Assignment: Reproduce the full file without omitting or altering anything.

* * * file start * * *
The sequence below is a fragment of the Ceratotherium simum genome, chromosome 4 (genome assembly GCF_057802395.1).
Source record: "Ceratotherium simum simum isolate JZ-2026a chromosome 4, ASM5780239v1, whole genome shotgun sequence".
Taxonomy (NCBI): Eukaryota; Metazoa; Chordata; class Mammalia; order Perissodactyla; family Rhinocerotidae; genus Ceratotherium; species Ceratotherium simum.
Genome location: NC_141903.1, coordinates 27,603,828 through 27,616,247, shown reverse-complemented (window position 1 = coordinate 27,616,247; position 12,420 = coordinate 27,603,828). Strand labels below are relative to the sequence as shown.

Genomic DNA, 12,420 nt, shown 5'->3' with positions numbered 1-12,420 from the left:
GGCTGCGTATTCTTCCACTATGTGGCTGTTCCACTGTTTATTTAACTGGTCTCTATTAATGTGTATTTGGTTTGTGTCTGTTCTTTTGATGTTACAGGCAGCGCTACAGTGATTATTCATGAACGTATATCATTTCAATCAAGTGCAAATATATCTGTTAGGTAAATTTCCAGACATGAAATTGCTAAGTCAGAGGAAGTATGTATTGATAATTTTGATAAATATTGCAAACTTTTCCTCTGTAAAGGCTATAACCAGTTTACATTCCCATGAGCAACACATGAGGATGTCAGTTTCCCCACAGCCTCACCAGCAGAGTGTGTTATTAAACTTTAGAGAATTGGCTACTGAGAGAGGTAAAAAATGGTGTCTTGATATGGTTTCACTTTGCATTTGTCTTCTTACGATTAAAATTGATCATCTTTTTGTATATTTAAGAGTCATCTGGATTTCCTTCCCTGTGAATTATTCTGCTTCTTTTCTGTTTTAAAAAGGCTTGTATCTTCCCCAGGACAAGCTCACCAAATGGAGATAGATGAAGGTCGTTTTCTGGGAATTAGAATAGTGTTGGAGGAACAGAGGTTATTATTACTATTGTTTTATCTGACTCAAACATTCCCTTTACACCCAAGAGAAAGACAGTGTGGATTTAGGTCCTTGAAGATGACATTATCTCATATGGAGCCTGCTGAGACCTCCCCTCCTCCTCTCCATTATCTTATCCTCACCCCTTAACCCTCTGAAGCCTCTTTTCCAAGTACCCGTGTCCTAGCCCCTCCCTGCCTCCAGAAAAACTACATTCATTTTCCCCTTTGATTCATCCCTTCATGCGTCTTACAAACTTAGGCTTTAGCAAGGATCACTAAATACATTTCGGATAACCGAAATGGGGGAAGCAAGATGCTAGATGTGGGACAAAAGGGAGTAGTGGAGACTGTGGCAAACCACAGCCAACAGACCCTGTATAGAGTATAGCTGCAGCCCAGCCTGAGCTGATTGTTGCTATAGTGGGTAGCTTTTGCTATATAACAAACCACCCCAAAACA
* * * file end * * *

The sequence below is a fragment of the Ceratotherium simum genome, chromosome 4 (genome assembly GCF_057802395.1).
Source record: "Ceratotherium simum simum isolate JZ-2026a chromosome 4, ASM5780239v1, whole genome shotgun sequence".
Taxonomy (NCBI): Eukaryota; Metazoa; Chordata; class Mammalia; order Perissodactyla; family Rhinocerotidae; genus Ceratotherium; species Ceratotherium simum.
Genome location: NC_141903.1, coordinates 27,603,828 through 27,616,247, shown reverse-complemented (window position 1 = coordinate 27,616,247; position 12,420 = coordinate 27,603,828). Strand labels below are relative to the sequence as shown.

Genomic DNA, 12,420 nt, shown 5'->3' with positions numbered 1-12,420 from the left:
GGCTGCGTATTCTTCCACTATGTGGCTGTTCCACTGTTTATTTAACTGGTCTCTATTAATGTGTATTTGGTTTGTGTCTGTTCTTTTGATGTTACAGGCAGCGCTACAGTGATTATTCATGAACGTATATCATTTCAATCAAGTGCAAATATATCTGTTAGGTAAATTTCCAGACATGAAATTGCTAAGTCAGAGGAAGTATGTATTGATAATTTTGATAAATATTGCAAACTTTTCCTCTGTAAAGGCTATAACCAGTTTACATTCCCATGAGCAACACATGAGGATGTCAGTTTCCCCACAGCCTCACCAGCAGAGTGTGTTATTAAACTTTAGAGAATTGGCTACTGAGAGAGGTAAAAAATGGTGTCTTGATATGGTTTCACTTTGCATTTGTCTTCTTACGATTAAAATTGATCATCTTTTTGTATATTTAAGAGTCATCTGGATTTCCTTCCCTGTGAATTATTCTGCTTCTTTTCTGTTTTAAAAAGGCTTGTATCTTCCCCAGGACAAGCTCACCAAATGGAGATAGATGAAGGTCGTTTTCTGGGAATTAGAATAGTGTTGGAGGAACAGAGGTTATTATTACTATTGTTTTATCTGACTCAAACATTCCCTTTACACCCAAGAGAAAGACAGTGTGGATTTAGGTCCTTGAAGATGACATTATCTCATATGGAGCCTGCTGAGACCTCCCCTCCTCCTCTCCATTATCTTATCCTCACCCCTTAACCCTCTGAAGCCTCTTTTCCAAGTACCCGTGTCCTAGCCCCTCCCTGCCTCCAGAAAAACTACATTCATTTTCCCCTTTGATTCATCCCTTCATGCGTCTTACAAACTTAGGCTTTAGCAAGGATCACTAAATACATTTCGGATAACCGAAATGGGGGAAGCAAGATGCTAGATGTGGGACAAAAGGGAGTAGTGGAGACTGTGGCAAACCACAGCCAACAGACCCTGTATAGAGTATAGCTGCAGCCCAGCCTGAGCTGATTGTTGCTATAGTGGGTAGCTTTTGCTATATAACAAACCACCCCAAAACA